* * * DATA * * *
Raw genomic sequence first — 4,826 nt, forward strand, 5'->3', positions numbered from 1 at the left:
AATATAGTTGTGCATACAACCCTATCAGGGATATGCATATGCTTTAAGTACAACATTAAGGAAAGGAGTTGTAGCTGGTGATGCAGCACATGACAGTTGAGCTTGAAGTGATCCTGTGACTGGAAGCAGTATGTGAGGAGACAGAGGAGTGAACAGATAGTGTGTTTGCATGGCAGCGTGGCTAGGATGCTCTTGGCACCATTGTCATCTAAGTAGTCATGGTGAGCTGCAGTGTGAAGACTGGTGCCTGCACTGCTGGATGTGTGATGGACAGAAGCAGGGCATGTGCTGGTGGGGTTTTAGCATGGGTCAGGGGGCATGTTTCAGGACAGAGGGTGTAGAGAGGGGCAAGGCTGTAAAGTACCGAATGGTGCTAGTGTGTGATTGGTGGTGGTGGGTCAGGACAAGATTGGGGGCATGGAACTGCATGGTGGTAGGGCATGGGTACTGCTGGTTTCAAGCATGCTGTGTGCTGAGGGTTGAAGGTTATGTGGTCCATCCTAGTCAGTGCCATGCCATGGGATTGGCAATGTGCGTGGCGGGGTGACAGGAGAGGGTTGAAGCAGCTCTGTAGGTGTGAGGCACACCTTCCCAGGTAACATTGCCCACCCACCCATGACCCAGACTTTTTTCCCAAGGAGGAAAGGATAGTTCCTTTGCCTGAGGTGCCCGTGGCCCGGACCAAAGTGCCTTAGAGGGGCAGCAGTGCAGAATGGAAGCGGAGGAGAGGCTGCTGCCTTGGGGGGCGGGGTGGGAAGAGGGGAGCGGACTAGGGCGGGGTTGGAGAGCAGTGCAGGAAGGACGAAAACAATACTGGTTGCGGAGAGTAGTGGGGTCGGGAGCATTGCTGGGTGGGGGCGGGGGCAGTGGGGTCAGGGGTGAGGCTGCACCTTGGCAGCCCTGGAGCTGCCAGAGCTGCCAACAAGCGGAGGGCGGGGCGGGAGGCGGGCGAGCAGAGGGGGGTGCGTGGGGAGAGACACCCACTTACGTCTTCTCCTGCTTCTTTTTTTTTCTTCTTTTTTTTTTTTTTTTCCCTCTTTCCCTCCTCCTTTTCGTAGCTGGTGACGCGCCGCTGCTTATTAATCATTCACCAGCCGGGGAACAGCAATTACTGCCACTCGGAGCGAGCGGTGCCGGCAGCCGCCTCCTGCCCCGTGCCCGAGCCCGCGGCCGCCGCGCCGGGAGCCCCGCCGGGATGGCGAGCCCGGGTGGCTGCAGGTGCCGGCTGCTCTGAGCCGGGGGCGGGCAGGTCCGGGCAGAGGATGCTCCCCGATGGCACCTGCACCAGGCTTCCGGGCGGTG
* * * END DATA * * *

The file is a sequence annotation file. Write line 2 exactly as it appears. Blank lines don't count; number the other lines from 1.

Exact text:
AATATAGTTGTGCATACAACCCTATCAGGGATATGCATATGCTTTAAGTACAACATTAAGGAAAGGAGTTGTAGCTGGTGATGCAGCACATGACAGTTGAGCTTGAAGTGATCCTGTGACTGGAAGCAGTATGTGAGGAGACAGAGGAGTGAACAGATAGTGTGTTTGCATGGCAGCGTGGCTAGGATGCTCTTGGCACCATTGTCATCTAAGTAGTCATGGTGAGCTGCAGTGTGAAGACTGGTGCCTGCACTGCTGGATGTGTGATGGACAGAAGCAGGGCATGTGCTGGTGGGGTTTTAGCATGGGTCAGGGGGCATGTTTCAGGACAGAGGGTGTAGAGAGGGGCAAGGCTGTAAAGTACCGAATGGTGCTAGTGTGTGATTGGTGGTGGTGGGTCAGGACAAGATTGGGGGCATGGAACTGCATGGTGGTAGGGCATGGGTACTGCTGGTTTCAAGCATGCTGTGTGCTGAGGGTTGAAGGTTATGTGGTCCATCCTAGTCAGTGCCATGCCATGGGATTGGCAATGTGCGTGGCGGGGTGACAGGAGAGGGTTGAAGCAGCTCTGTAGGTGTGAGGCACACCTTCCCAGGTAACATTGCCCACCCACCCATGACCCAGACTTTTTTCCCAAGGAGGAAAGGATAGTTCCTTTGCCTGAGGTGCCCGTGGCCCGGACCAAAGTGCCTTAGAGGGGCAGCAGTGCAGAATGGAAGCGGAGGAGAGGCTGCTGCCTTGGGGGGCGGGGTGGGAAGAGGGGAGCGGACTAGGGCGGGGTTGGAGAGCAGTGCAGGAAGGACGAAAACAATACTGGTTGCGGAGAGTAGTGGGGTCGGGAGCATTGCTGGGTGGGGGCGGGGGCAGTGGGGTCAGGGGTGAGGCTGCACCTTGGCAGCCCTGGAGCTGCCAGAGCTGCCAACAAGCGGAGGGCGGGGCGGGAGGCGGGCGAGCAGAGGGGGGTGCGTGGGGAGAGACACCCACTTACGTCTTCTCCTGCTTCTTTTTTTTTCTTCTTTTTTTTTTTTTTTTCCCTCTTTCCCTCCTCCTTTTCGTAGCTGGTGACGCGCCGCTGCTTATTAATCATTCACCAGCCGGGGAACAGCAATTACTGCCACTCGGAGCGAGCGGTGCCGGCAGCCGCCTCCTGCCCCGTGCCCGAGCCCGCGGCCGCCGCGCCGGGAGCCCCGCCGGGATGGCGAGCCCGGGTGGCTGCAGGTGCCGGCTGCTCTGAGCCGGGGGCGGGCAGGTCCGGGCAGAGGATGCTCCCCGATGGCACCTGCACCAGGCTTCCGGGCGGTG